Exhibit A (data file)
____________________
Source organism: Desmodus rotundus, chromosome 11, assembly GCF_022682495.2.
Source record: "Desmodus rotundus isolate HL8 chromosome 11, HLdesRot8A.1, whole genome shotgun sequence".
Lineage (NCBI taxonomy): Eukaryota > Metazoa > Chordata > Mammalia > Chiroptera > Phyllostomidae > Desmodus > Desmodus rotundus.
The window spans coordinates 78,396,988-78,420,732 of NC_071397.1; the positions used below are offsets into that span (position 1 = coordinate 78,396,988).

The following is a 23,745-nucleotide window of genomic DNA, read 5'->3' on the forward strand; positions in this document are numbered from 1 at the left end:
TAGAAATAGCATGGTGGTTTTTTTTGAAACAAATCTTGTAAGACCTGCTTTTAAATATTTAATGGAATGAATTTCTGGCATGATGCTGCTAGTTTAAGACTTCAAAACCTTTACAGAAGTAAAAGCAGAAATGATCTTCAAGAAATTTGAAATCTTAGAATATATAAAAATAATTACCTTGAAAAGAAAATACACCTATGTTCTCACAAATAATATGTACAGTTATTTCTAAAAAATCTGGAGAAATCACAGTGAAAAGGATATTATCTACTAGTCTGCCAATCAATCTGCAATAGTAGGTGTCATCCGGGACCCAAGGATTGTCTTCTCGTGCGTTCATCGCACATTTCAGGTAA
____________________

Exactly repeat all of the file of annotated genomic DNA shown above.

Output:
Source organism: Desmodus rotundus, chromosome 11, assembly GCF_022682495.2.
Source record: "Desmodus rotundus isolate HL8 chromosome 11, HLdesRot8A.1, whole genome shotgun sequence".
Lineage (NCBI taxonomy): Eukaryota > Metazoa > Chordata > Mammalia > Chiroptera > Phyllostomidae > Desmodus > Desmodus rotundus.
The window spans coordinates 78,396,988-78,420,732 of NC_071397.1; the positions used below are offsets into that span (position 1 = coordinate 78,396,988).

The following is a 23,745-nucleotide window of genomic DNA, read 5'->3' on the forward strand; positions in this document are numbered from 1 at the left end:
TAGAAATAGCATGGTGGTTTTTTTTGAAACAAATCTTGTAAGACCTGCTTTTAAATATTTAATGGAATGAATTTCTGGCATGATGCTGCTAGTTTAAGACTTCAAAACCTTTACAGAAGTAAAAGCAGAAATGATCTTCAAGAAATTTGAAATCTTAGAATATATAAAAATAATTACCTTGAAAAGAAAATACACCTATGTTCTCACAAATAATATGTACAGTTATTTCTAAAAAATCTGGAGAAATCACAGTGAAAAGGATATTATCTACTAGTCTGCCAATCAATCTGCAATAGTAGGTGTCATCCGGGACCCAAGGATTGTCTTCTCGTGCGTTCATCGCACATTTCAGGTAA